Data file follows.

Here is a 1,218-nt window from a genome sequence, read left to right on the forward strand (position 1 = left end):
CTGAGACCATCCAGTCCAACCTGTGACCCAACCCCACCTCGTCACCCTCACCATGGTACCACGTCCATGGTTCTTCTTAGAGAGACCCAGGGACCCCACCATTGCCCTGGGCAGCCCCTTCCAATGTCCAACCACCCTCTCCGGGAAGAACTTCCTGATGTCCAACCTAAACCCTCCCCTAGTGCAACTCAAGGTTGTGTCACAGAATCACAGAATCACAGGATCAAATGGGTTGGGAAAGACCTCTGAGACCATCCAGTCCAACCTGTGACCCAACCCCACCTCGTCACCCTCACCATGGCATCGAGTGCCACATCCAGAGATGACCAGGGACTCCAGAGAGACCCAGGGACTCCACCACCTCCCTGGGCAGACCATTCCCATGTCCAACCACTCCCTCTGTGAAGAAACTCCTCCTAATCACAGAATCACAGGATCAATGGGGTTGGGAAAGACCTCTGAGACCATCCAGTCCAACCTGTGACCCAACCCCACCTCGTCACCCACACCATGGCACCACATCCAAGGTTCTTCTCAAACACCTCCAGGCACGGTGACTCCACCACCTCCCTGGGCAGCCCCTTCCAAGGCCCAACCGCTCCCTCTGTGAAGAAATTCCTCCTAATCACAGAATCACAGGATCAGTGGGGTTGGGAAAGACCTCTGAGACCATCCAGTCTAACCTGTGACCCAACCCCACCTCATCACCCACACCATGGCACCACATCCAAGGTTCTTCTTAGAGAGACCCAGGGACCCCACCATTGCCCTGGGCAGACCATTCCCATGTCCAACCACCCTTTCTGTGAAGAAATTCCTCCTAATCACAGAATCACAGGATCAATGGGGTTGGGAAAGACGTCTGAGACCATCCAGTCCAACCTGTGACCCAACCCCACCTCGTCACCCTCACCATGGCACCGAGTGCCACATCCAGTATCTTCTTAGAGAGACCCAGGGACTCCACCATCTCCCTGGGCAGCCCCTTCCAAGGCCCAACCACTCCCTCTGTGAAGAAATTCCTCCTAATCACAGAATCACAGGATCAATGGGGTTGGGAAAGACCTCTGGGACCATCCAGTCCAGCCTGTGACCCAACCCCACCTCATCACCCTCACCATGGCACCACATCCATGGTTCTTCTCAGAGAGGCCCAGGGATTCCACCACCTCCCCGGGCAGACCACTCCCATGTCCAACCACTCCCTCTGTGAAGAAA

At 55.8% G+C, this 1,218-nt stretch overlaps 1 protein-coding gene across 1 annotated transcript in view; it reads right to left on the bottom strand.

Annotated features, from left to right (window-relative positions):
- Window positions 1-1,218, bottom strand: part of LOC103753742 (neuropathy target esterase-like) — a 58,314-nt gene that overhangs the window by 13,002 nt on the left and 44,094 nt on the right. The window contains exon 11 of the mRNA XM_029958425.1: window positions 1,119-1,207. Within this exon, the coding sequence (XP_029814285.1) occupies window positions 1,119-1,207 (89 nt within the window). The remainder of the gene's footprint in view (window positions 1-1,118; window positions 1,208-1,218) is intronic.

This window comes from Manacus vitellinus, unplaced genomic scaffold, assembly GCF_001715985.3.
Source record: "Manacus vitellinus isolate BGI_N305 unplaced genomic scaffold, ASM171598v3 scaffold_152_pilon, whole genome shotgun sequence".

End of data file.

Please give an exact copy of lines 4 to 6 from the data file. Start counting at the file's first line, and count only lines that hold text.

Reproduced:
Annotated features, from left to right (window-relative positions):
- Window positions 1-1,218, bottom strand: part of LOC103753742 (neuropathy target esterase-like) — a 58,314-nt gene that overhangs the window by 13,002 nt on the left and 44,094 nt on the right. The window contains exon 11 of the mRNA XM_029958425.1: window positions 1,119-1,207. Within this exon, the coding sequence (XP_029814285.1) occupies window positions 1,119-1,207 (89 nt within the window). The remainder of the gene's footprint in view (window positions 1-1,118; window positions 1,208-1,218) is intronic.

This window comes from Manacus vitellinus, unplaced genomic scaffold, assembly GCF_001715985.3.